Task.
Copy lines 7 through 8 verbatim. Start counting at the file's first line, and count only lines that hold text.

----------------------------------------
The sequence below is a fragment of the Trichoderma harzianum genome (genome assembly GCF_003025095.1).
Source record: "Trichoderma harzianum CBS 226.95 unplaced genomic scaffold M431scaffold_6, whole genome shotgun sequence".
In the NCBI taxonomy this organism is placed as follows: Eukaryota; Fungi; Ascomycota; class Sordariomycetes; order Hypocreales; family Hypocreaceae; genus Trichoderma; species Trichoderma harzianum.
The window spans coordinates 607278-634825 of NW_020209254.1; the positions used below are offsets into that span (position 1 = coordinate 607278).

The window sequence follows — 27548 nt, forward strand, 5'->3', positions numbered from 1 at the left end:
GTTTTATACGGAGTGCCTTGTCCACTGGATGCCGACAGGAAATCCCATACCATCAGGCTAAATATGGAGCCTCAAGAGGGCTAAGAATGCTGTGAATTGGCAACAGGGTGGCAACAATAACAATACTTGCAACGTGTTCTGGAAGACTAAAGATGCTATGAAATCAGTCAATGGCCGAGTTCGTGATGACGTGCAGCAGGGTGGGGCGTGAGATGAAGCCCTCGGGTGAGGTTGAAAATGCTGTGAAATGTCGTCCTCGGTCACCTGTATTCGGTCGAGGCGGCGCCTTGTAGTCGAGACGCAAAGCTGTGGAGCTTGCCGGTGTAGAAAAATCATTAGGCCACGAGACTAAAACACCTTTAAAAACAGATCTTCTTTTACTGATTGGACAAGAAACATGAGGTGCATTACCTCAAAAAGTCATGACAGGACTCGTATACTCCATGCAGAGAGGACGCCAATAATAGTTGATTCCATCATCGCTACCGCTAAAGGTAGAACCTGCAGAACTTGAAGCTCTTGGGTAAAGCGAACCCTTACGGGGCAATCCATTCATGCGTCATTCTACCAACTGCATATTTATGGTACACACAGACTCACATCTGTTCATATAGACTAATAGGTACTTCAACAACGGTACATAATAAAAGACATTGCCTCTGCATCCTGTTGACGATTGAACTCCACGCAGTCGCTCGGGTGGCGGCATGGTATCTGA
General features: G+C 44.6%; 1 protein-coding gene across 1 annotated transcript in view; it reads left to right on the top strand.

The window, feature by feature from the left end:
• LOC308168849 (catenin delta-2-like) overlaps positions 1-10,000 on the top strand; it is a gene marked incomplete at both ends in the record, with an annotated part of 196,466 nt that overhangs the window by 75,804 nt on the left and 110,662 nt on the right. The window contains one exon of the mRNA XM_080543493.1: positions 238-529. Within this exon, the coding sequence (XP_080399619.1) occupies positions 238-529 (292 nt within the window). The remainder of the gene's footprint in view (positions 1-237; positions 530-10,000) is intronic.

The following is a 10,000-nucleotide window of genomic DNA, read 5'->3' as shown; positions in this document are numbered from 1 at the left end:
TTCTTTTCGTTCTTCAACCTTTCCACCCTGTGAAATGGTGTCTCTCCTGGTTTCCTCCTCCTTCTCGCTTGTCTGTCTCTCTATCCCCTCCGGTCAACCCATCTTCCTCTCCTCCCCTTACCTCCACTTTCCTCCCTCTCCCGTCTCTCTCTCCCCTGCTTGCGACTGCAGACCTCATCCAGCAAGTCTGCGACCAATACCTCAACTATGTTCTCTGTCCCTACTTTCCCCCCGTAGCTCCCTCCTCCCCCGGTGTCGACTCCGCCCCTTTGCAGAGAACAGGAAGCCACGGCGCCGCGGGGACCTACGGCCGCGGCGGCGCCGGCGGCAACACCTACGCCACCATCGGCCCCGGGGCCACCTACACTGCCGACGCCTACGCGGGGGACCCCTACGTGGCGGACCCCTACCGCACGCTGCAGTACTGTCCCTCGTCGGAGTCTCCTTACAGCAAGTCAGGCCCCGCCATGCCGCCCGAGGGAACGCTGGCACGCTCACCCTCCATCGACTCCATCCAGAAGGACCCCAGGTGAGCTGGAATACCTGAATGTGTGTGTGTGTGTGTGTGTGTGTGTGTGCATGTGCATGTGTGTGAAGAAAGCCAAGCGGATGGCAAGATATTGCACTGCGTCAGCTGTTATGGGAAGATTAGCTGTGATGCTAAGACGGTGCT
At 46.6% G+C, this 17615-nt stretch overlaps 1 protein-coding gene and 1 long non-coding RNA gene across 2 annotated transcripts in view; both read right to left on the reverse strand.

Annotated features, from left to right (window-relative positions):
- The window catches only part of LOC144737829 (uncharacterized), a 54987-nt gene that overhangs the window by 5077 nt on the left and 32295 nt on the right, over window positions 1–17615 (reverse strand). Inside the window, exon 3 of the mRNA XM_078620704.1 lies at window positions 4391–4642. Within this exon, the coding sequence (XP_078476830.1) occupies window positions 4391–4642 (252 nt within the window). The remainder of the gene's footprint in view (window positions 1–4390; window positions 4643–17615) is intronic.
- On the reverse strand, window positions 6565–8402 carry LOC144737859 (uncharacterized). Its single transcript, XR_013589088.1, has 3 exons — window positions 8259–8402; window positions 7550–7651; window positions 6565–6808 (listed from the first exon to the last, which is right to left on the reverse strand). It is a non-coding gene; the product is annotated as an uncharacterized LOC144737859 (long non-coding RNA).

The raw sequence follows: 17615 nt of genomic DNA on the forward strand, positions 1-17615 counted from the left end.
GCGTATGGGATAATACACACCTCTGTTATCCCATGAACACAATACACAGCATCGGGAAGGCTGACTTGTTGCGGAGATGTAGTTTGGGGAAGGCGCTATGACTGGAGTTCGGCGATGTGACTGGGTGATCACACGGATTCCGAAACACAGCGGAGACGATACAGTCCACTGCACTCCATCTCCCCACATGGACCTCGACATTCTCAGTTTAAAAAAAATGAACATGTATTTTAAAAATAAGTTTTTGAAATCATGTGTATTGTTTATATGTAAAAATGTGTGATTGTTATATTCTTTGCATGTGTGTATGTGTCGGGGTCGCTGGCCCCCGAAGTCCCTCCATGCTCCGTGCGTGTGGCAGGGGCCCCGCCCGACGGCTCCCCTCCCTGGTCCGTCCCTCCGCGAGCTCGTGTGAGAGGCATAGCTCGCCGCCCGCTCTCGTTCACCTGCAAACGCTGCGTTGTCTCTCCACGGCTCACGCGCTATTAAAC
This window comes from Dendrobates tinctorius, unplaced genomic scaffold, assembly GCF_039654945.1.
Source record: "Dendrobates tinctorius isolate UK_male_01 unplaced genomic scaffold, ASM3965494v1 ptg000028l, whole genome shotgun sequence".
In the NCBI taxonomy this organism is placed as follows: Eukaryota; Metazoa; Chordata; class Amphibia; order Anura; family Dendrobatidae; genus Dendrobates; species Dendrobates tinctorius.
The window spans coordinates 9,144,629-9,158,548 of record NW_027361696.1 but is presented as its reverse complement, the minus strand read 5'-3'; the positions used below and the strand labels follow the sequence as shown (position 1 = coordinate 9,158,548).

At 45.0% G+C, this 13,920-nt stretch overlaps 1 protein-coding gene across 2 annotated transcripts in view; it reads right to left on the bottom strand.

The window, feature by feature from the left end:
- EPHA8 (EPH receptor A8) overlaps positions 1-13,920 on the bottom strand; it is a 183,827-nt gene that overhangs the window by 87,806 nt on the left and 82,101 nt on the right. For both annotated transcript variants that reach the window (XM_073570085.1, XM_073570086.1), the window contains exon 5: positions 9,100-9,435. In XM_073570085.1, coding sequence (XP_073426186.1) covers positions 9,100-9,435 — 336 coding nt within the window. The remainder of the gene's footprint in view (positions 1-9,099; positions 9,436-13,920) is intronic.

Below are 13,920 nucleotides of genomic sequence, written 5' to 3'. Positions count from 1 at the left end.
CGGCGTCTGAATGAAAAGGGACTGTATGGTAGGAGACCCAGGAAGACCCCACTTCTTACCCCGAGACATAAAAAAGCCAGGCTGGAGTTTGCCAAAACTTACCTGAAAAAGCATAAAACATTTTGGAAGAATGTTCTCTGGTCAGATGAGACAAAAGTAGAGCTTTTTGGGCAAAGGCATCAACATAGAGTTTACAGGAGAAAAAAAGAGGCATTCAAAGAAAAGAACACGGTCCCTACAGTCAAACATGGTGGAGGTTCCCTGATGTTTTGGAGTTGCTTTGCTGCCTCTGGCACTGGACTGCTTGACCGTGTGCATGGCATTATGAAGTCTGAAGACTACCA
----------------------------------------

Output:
General features: G+C 44.6%; 1 protein-coding gene across 1 annotated transcript in view; it reads left to right on the top strand.

The window, feature by feature from the left end: